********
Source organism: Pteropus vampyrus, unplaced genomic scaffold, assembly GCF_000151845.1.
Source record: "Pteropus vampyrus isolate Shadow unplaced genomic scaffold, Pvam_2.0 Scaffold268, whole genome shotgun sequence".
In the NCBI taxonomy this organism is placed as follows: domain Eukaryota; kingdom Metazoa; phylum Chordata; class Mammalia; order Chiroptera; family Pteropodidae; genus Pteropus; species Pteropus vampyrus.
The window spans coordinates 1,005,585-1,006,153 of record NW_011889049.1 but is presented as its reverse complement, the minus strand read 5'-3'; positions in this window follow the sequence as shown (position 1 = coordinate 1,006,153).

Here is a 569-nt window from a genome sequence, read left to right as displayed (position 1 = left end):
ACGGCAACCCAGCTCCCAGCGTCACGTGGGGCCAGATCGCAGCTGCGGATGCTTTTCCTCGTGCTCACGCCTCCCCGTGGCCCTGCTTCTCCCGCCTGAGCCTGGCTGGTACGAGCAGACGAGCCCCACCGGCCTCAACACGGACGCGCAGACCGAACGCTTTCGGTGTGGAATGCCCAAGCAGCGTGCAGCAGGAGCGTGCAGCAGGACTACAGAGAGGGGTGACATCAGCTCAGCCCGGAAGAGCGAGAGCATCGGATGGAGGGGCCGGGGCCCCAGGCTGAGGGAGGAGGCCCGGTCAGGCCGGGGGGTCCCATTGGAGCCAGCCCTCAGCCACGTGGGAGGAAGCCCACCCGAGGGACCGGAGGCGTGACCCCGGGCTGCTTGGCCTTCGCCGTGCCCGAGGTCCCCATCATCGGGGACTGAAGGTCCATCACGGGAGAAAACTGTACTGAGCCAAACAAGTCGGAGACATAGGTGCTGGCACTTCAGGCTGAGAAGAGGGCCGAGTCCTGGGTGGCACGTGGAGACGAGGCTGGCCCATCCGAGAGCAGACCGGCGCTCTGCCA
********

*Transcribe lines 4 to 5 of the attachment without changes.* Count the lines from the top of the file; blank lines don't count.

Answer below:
The window spans coordinates 1,005,585-1,006,153 of record NW_011889049.1 but is presented as its reverse complement, the minus strand read 5'-3'; positions in this window follow the sequence as shown (position 1 = coordinate 1,006,153).

Here is a 569-nt window from a genome sequence, read left to right as displayed (position 1 = left end):